A lot of this, of course, is common sense. But if you take a common sense — rather than an optimistic — approach to budgeting and scheduling, you'll stand a much better chance of your DIY project going smoothly.

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A total of 411 properties sold in the Victoria Real Estate Board region this January, 24.9 per cent more than the 329 properties sold in January 2019 and 2.2 per cent more than in December 2019. Sales of condominiums were up 6.3 per cent from January 2019 with 118 units sold. Sales of single family homes increased 31.6 per cent from January 2019 with 200 sold.


“Our new year is already showing a strong distinction from the year previous,” says Victoria Real Estate Board President Sandi-Jo Ayers. “We’ve returned to more traditional January sales numbers - which tend to be over 400 sales. Unfortunately, we have not seen a corresponding increase in listings alongside the demand, so buyers in the low- to mid-price segment of our market may find themselves in competition for desirable properties. Our market is challenging and at times like these the services of your local REALTOR® are invaluable.”


There were 1,958 active listings for sale on the Victoria Real Estate Board Multiple Listing Service® at the end of January 2020, 6 properties more than the total available at the end of December 2019 and a 4.8 per cent decrease from the 2,057 active listings for sale at the end of January 2019.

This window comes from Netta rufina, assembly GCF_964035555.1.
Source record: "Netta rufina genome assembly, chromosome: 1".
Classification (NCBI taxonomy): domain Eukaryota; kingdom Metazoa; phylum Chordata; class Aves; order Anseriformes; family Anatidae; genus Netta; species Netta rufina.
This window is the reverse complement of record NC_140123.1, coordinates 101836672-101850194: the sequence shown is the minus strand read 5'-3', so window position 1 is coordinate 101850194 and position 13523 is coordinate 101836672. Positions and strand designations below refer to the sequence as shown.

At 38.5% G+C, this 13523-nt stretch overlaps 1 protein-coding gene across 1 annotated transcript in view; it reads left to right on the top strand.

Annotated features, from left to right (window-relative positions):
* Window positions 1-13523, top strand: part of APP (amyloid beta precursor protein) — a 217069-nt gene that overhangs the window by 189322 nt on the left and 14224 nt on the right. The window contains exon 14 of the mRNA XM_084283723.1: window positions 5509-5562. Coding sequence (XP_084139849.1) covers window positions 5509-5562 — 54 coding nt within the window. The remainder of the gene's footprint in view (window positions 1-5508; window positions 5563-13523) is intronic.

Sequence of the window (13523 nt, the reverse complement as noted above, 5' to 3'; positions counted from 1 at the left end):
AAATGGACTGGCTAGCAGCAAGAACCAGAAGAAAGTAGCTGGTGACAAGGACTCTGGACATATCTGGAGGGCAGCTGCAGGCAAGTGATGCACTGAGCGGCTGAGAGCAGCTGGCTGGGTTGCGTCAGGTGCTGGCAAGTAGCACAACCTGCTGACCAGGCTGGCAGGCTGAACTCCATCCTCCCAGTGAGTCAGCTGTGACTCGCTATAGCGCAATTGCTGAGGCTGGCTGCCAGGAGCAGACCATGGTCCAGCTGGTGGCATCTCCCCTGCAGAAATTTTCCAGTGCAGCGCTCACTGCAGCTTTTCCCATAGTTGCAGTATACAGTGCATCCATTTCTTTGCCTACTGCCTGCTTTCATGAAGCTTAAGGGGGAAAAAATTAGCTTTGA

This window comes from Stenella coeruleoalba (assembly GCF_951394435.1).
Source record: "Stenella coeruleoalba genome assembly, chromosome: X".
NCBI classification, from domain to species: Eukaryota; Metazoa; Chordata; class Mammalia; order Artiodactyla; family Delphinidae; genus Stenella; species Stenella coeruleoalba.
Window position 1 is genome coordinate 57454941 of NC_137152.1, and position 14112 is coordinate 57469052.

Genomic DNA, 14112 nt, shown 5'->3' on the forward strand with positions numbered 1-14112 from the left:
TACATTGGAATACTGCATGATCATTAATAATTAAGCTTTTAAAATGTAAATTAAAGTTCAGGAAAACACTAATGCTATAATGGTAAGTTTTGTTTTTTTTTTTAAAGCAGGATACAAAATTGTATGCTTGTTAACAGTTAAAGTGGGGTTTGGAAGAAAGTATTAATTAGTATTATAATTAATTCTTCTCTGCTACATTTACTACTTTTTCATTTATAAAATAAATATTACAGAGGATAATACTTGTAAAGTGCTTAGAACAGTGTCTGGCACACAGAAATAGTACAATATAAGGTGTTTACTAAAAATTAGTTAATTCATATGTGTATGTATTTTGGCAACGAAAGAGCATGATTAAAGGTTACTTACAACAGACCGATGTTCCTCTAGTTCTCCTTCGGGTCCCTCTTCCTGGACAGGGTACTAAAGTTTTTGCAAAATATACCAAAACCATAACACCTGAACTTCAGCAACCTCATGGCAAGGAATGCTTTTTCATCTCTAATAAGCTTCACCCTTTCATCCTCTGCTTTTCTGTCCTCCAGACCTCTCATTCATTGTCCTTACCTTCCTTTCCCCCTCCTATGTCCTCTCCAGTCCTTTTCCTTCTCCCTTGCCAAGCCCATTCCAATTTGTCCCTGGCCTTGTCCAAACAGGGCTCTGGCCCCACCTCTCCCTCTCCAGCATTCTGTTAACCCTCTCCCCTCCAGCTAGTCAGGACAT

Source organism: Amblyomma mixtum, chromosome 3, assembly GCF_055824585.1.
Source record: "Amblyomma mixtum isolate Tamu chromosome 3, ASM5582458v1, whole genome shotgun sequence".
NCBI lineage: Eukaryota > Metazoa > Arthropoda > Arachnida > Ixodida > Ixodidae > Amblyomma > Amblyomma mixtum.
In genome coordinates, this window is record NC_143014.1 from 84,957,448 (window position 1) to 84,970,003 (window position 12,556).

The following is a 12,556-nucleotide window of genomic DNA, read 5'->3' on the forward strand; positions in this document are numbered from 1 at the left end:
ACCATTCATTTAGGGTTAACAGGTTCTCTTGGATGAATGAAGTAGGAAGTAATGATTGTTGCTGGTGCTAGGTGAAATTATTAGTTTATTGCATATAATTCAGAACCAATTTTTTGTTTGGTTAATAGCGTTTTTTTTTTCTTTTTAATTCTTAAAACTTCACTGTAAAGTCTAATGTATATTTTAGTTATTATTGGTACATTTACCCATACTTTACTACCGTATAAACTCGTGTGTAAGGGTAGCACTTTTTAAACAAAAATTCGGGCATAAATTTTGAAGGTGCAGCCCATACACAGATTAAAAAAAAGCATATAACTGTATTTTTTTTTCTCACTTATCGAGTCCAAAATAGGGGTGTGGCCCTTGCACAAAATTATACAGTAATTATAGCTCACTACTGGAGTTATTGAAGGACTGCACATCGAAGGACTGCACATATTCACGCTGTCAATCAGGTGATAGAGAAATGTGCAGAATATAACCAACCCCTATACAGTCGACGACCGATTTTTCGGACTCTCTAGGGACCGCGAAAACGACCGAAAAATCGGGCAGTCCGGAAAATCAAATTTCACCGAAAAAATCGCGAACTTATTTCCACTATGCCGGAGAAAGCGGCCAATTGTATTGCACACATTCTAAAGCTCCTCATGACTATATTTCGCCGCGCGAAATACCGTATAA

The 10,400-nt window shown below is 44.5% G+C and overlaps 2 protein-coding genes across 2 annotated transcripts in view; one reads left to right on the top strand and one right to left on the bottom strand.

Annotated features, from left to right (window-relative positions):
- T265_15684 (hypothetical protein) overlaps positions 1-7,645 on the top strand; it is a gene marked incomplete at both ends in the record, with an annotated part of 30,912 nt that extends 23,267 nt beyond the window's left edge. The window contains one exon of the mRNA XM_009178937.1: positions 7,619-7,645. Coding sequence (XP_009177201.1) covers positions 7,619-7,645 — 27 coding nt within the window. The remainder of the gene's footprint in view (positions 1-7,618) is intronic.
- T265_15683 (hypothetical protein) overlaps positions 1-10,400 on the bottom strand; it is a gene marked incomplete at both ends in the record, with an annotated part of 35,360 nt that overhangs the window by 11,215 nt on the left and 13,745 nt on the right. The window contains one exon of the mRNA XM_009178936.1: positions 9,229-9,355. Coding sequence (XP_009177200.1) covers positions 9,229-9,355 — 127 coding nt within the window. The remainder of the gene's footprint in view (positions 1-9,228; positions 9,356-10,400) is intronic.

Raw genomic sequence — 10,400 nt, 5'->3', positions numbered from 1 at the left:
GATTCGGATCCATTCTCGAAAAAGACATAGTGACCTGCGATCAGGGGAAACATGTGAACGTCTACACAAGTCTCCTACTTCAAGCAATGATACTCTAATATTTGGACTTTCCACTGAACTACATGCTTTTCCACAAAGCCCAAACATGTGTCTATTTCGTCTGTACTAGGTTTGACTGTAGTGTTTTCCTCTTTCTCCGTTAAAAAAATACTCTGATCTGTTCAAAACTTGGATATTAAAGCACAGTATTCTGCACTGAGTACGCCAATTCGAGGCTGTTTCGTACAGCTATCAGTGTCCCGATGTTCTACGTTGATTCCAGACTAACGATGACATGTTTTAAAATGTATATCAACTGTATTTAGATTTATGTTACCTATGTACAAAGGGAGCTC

“Pressure on our market has been slowly returning,” adds Ayers. “With not enough inventory to satisfy demand, people occupying the middle rung of our property ladder have limited options – which means less movement to make room for those hoping to move or to buy their first homes. Eighteen months ago, the provincial and federal governments introduced demand side measures, which we can now see have not been successful in making homes more attainable in our community. Since demand side measures aren’t working, the Board hopes that all levels of government will turn their attention to supply. Our municipalities working with developers to cut red tape and reduce costs should help to introduce more housing opportunities and alleviate some pressure.”


The Multiple Listing Service® Home Price Index benchmark value for a single family home in the Victoria Core in January 2019 was $846,900. The benchmark value for the same home in January 2020 increased by 1.4 per cent to $858,500, 0.4 per cent more than December’s value of $855,000. The MLS® HPI benchmark value for a condominium in the Victoria Core area in January 2019 was $500,500, while the benchmark value for the same condominium in January 2020 increased by 4.1 per cent to $521,100, slightly more than the December value of $520,700.

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MLS® property information is provided under copyright© by the Vancouver Island Real Estate Board and Victoria Real Estate Board. The information is from sources deemed reliable, but should not be relied upon without independent verification.